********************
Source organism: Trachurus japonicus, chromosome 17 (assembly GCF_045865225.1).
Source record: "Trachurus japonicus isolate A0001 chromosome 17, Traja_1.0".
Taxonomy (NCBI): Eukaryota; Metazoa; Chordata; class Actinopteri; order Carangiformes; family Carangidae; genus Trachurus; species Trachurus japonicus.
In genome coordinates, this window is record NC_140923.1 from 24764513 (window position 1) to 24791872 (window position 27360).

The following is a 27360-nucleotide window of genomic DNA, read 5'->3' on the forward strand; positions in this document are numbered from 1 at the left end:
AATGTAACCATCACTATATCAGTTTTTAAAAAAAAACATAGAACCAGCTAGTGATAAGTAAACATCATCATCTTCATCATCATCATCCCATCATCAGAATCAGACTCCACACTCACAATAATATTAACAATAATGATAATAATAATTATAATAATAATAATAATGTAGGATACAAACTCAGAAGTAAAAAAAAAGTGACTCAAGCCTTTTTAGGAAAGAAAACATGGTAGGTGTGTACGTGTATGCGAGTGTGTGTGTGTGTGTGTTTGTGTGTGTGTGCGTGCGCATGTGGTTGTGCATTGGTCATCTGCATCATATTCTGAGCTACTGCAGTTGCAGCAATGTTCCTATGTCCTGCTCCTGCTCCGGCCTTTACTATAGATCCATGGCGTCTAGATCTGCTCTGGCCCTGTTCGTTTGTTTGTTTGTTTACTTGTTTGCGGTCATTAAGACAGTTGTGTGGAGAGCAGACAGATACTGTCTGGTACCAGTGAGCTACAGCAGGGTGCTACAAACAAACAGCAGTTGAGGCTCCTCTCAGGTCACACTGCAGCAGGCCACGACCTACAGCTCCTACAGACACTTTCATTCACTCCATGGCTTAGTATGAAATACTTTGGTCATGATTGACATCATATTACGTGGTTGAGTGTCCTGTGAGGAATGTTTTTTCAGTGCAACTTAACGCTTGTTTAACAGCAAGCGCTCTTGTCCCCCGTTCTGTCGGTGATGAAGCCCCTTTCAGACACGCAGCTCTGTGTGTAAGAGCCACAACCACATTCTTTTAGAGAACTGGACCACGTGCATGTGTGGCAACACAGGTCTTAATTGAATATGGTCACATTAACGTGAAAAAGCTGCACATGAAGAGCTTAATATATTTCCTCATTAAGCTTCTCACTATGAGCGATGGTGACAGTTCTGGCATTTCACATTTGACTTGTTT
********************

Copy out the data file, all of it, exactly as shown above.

Source organism: Trachurus japonicus, chromosome 17 (assembly GCF_045865225.1).
Source record: "Trachurus japonicus isolate A0001 chromosome 17, Traja_1.0".
Taxonomy (NCBI): Eukaryota; Metazoa; Chordata; class Actinopteri; order Carangiformes; family Carangidae; genus Trachurus; species Trachurus japonicus.
In genome coordinates, this window is record NC_140923.1 from 24764513 (window position 1) to 24791872 (window position 27360).

The following is a 27360-nucleotide window of genomic DNA, read 5'->3' on the forward strand; positions in this document are numbered from 1 at the left end:
AATGTAACCATCACTATATCAGTTTTTAAAAAAAAACATAGAACCAGCTAGTGATAAGTAAACATCATCATCTTCATCATCATCATCCCATCATCAGAATCAGACTCCACACTCACAATAATATTAACAATAATGATAATAATAATTATAATAATAATAATAATGTAGGATACAAACTCAGAAGTAAAAAAAAAGTGACTCAAGCCTTTTTAGGAAAGAAAACATGGTAGGTGTGTACGTGTATGCGAGTGTGTGTGTGTGTGTGTTTGTGTGTGTGTGCGTGCGCATGTGGTTGTGCATTGGTCATCTGCATCATATTCTGAGCTACTGCAGTTGCAGCAATGTTCCTATGTCCTGCTCCTGCTCCGGCCTTTACTATAGATCCATGGCGTCTAGATCTGCTCTGGCCCTGTTCGTTTGTTTGTTTGTTTACTTGTTTGCGGTCATTAAGACAGTTGTGTGGAGAGCAGACAGATACTGTCTGGTACCAGTGAGCTACAGCAGGGTGCTACAAACAAACAGCAGTTGAGGCTCCTCTCAGGTCACACTGCAGCAGGCCACGACCTACAGCTCCTACAGACACTTTCATTCACTCCATGGCTTAGTATGAAATACTTTGGTCATGATTGACATCATATTACGTGGTTGAGTGTCCTGTGAGGAATGTTTTTTCAGTGCAACTTAACGCTTGTTTAACAGCAAGCGCTCTTGTCCCCCGTTCTGTCGGTGATGAAGCCCCTTTCAGACACGCAGCTCTGTGTGTAAGAGCCACAACCACATTCTTTTAGAGAACTGGACCACGTGCATGTGTGGCAACACAGGTCTTAATTGAATATGGTCACATTAACGTGAAAAAGCTGCACATGAAGAGCTTAATATATTTCCTCATTAAGCTTCTCACTATGAGCGATGGTGACAGTTCTGGCATTTCACATTTGACTTGTTT